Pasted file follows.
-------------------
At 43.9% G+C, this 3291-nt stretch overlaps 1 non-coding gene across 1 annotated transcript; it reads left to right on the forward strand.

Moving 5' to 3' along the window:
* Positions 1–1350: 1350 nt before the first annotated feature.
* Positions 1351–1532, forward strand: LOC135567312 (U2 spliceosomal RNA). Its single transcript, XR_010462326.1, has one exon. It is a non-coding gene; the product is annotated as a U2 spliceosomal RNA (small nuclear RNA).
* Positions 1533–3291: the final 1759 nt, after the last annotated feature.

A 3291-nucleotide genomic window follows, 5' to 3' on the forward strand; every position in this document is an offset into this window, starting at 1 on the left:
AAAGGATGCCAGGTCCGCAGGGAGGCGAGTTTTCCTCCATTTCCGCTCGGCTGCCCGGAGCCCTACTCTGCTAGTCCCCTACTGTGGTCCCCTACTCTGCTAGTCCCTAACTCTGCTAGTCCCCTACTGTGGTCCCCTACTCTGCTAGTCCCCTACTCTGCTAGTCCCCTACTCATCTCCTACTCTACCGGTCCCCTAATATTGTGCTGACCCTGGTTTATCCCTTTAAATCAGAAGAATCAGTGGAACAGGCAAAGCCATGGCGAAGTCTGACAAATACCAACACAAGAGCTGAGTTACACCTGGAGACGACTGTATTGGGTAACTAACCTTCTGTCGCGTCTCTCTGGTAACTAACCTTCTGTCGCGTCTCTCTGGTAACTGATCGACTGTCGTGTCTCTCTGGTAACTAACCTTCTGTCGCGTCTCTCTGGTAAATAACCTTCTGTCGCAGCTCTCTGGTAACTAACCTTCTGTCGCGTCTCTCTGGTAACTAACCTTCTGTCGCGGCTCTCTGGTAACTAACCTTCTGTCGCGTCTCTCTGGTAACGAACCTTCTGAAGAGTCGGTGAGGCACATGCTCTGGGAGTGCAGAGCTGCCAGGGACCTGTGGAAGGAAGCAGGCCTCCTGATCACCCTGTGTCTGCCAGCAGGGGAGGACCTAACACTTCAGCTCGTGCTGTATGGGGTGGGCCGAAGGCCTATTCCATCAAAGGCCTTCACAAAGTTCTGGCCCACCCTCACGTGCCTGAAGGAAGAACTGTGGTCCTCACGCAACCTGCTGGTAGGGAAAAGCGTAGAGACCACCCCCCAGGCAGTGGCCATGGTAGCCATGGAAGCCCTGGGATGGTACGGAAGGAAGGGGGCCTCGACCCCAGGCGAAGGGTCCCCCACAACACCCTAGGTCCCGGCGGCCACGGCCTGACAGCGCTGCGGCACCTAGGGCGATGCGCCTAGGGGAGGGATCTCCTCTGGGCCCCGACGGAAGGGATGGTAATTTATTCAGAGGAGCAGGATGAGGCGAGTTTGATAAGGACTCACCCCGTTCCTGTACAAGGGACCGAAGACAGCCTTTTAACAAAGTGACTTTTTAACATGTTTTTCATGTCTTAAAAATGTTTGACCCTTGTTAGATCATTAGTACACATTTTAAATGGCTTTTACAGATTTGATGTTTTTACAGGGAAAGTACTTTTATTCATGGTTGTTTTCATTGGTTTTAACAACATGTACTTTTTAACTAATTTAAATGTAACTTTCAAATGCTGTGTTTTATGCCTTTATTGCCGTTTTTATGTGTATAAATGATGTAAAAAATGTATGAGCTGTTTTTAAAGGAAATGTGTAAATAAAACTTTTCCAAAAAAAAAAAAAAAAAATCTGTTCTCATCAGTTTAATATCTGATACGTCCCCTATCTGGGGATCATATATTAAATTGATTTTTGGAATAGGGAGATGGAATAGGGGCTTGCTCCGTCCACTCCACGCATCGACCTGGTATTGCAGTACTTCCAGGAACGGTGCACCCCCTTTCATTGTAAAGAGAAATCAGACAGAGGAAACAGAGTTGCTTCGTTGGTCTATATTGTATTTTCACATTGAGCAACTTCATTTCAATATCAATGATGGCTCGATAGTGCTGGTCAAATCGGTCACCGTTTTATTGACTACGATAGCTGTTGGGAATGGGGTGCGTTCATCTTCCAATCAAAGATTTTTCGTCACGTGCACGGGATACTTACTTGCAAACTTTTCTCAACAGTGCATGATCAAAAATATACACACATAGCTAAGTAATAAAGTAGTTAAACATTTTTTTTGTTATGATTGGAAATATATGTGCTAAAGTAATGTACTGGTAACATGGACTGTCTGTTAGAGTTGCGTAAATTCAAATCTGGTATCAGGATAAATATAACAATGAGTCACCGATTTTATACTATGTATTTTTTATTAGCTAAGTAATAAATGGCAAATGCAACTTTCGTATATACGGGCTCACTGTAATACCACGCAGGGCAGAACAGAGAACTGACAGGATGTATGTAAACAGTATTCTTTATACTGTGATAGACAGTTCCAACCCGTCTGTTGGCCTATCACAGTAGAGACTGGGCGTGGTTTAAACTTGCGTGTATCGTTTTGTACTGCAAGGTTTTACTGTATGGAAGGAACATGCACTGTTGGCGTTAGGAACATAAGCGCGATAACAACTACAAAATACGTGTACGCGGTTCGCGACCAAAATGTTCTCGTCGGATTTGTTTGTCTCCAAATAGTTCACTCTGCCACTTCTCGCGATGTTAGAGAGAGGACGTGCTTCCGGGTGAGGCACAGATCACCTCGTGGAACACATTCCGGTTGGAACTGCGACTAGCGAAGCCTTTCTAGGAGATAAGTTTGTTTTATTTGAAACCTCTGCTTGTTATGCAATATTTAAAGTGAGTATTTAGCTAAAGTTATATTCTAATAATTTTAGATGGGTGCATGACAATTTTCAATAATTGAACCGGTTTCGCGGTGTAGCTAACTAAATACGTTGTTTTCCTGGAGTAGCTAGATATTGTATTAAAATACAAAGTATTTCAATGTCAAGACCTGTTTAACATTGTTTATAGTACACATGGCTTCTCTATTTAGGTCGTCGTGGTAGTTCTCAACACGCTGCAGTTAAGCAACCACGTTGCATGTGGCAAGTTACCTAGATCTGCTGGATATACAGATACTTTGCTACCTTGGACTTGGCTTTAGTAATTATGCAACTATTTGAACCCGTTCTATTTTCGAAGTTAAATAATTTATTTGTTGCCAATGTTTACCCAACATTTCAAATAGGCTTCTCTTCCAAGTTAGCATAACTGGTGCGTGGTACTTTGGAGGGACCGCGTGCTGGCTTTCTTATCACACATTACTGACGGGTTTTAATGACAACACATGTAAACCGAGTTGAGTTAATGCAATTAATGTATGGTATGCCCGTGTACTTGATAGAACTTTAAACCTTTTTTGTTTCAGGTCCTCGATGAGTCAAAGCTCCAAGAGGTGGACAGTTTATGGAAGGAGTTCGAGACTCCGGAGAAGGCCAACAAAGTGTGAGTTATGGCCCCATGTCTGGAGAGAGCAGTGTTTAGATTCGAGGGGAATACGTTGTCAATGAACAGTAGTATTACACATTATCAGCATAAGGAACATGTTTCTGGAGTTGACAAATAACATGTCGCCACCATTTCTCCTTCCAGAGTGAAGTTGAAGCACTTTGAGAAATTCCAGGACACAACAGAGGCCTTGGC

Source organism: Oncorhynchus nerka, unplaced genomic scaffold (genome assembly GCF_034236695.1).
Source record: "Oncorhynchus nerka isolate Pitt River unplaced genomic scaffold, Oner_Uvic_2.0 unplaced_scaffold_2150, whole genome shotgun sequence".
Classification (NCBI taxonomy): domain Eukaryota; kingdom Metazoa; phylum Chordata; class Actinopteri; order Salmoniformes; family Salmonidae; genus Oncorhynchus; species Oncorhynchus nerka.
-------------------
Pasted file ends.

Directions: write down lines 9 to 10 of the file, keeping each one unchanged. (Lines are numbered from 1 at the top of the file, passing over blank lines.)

Source record: "Oncorhynchus nerka isolate Pitt River unplaced genomic scaffold, Oner_Uvic_2.0 unplaced_scaffold_2150, whole genome shotgun sequence".
Classification (NCBI taxonomy): domain Eukaryota; kingdom Metazoa; phylum Chordata; class Actinopteri; order Salmoniformes; family Salmonidae; genus Oncorhynchus; species Oncorhynchus nerka.